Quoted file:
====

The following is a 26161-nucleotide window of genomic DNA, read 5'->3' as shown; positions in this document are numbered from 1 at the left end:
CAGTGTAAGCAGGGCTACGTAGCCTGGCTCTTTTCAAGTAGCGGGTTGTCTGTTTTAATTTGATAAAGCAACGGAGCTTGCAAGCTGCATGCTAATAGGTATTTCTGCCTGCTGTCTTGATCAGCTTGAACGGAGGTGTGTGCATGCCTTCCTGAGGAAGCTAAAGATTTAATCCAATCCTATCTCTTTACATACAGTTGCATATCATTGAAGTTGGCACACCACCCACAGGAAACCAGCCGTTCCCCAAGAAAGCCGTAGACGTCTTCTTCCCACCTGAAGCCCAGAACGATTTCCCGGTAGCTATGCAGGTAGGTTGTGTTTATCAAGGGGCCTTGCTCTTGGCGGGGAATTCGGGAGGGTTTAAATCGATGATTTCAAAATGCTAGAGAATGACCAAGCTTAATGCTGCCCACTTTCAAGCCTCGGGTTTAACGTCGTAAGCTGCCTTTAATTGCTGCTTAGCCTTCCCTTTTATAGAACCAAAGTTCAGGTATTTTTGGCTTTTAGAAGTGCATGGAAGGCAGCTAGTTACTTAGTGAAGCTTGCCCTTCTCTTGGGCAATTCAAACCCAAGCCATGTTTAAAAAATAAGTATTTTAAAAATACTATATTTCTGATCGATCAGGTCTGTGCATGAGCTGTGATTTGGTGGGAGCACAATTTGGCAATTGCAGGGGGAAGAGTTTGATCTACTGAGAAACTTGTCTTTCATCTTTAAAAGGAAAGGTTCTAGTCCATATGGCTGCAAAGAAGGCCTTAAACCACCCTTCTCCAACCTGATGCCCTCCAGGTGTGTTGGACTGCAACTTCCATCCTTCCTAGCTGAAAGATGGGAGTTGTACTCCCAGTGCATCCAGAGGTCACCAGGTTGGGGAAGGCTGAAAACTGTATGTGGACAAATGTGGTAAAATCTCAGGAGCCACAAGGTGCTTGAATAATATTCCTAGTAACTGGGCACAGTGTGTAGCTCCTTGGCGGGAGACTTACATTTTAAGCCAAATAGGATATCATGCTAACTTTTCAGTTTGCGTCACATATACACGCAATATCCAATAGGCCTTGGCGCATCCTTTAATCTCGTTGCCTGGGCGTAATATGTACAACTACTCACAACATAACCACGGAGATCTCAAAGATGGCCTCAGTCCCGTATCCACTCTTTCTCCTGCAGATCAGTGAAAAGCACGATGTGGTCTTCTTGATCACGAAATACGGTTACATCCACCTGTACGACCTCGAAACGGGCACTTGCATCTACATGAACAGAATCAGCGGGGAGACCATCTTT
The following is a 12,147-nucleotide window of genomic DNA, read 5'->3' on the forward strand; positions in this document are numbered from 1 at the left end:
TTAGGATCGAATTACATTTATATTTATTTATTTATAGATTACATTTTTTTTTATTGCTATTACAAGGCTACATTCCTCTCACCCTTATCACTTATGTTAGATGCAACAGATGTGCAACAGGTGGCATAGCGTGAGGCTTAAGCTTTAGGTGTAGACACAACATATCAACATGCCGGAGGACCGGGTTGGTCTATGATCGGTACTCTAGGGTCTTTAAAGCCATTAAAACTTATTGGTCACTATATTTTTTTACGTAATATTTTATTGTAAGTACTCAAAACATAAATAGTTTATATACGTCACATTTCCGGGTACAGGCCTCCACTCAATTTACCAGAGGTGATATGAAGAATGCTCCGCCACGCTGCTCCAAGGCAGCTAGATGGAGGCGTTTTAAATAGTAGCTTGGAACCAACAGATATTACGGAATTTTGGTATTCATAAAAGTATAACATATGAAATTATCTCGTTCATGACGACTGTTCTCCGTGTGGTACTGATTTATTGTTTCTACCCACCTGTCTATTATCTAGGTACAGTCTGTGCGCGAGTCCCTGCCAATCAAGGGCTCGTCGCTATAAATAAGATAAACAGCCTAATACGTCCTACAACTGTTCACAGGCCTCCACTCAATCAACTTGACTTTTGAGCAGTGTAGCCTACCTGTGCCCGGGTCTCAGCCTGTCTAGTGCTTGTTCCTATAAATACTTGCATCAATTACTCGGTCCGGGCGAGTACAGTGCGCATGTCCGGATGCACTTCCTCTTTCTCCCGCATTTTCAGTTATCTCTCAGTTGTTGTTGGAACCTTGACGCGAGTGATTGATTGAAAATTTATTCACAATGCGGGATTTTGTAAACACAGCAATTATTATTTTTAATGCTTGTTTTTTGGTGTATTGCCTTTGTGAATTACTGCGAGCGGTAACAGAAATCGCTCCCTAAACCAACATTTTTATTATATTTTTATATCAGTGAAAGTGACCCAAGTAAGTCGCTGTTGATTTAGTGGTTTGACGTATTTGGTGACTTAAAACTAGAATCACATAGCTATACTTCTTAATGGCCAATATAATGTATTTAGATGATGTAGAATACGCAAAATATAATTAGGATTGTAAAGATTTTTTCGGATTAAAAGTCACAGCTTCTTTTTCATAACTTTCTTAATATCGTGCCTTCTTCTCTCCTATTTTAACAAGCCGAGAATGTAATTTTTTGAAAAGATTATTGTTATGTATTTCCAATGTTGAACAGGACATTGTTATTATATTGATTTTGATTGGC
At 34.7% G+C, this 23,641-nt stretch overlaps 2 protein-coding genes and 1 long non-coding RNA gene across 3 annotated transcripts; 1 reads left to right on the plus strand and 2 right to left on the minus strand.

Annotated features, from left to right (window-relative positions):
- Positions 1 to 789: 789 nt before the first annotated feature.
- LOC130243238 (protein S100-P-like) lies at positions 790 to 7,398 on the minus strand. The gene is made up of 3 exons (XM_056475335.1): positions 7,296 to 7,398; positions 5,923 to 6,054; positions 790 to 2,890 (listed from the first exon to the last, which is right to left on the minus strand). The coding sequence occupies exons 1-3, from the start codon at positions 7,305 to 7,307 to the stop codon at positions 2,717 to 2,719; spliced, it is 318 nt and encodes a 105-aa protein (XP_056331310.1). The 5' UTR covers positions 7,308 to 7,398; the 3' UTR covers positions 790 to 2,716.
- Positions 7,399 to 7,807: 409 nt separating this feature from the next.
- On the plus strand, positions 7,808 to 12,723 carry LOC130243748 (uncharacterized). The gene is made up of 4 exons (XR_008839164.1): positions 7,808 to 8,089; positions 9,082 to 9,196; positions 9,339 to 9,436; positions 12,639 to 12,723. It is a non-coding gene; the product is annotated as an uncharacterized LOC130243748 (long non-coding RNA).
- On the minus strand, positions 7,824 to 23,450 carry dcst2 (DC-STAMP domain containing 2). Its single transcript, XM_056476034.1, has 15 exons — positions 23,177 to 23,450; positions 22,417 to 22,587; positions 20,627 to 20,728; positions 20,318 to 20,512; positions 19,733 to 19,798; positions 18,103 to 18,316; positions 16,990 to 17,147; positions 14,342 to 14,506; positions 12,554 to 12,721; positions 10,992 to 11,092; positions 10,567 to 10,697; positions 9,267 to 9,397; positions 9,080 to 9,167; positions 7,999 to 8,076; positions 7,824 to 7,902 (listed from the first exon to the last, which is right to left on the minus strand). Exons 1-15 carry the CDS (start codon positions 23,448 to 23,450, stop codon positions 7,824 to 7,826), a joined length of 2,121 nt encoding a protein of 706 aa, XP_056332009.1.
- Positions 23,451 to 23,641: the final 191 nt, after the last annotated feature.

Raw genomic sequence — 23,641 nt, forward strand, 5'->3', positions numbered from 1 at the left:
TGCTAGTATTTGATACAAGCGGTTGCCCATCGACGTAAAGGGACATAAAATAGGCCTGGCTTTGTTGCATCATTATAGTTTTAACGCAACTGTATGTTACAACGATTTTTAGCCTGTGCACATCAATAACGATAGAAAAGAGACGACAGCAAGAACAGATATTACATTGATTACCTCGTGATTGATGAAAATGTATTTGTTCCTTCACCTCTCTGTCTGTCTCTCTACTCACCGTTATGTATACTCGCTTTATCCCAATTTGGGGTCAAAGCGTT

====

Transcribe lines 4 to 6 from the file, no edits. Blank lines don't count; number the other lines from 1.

TTAGGATCGAATTACATTTATATTTATTTATTTATAGATTACATTTTTTTTTATTGCTATTACAAGGCTACATTCCTCTCACCCTTATCACTTATGTTAGATGCAACAGATGTGCAACAGGTGGCATAGCGTGAGGCTTAAGCTTTAGGTGTAGACACAACATATCAACATGCCGGAGGACCGGGTTGGTCTATGATCGGTACTCTAGGGTCTTTAAAGCCATTAAAACTTATTGGTCACTATATTTTTTTACGTAATATTTTATTGTAAGTACTCAAAACATAAATAGTTTATATACGTCACATTTCCGGGTACAGGCCTCCACTCAATTTACCAGAGGTGATATGAAGAATGCTCCGCCACGCTGCTCCAAGGCAGCTAGATGGAGGCGTTTTAAATAGTAGCTTGGAACCAACAGATATTACGGAATTTTGGTATTCATAAAAGTATAACATATGAAATTATCTCGTTCATGACGACTGTTCTCCGTGTGGTACTGATTTATTGTTTCTACCCACCTGTCTATTATCTAGGTACAGTCTGTGCGCGAGTCCCTGCCAATCAAGGGCTCGTCGCTATAAATAAGATAAACAGCCTAATACGTCCTACAACTGTTCACAGGCCTCCACTCAATCAACTTGACTTTTGAGCAGTGTAGCCTACCTGTGCCCGGGTCTCAGCCTGTCTAGTGCTTGTTCCTATAAATACTTGCATCAATTACTCGGTCCGGGCGAGTACAGTGCGCATGTCCGGATGCACTTCCTCTTTCTCCCGCATTTTCAGTTATCTCTCAGTTGTTGTTGGAACCTTGACGCGAGTGATTGATTGAAAATTTATTCACAATGCGGGATTTTGTAAACACAGCAATTATTATTTTTAATGCTTGTTTTTTGGTGTATTGCCTTTGTGAATTACTGCGAGCGGTAACAGAAATCGCTCCCTAAACCAACATTTTTATTATATTTTTATATCAGTGAAAGTGACCCAAGTAAGTCGCTGTTGATTTAGTGGTTTGACGTATTTGGTGACTTAAAACTAGAATCACATAGCTATACTTCTTAATGGCCAATATAATGTATTTAGATGATGTAGAATACGCAAAATATAATTAGGATTGTAAAGATTTTTTCGGATTAAAAGTCACAGCTTCTTTTTCATAACTTTCTTAATATCGTGCCTTCTTCTCTCCTATTTTAACAAGCCGAGAATGTAATTTTTTGAAAAGATTATTGTTATGTATTTCCAATGTTGAACAGGACATTGTTATTATATTGATTTTGATTGGC
At 34.7% G+C, this 23,641-nt stretch overlaps 2 protein-coding genes and 1 long non-coding RNA gene across 3 annotated transcripts; 1 reads left to right on the plus strand and 2 right to left on the minus strand.

Annotated features, from left to right (window-relative positions):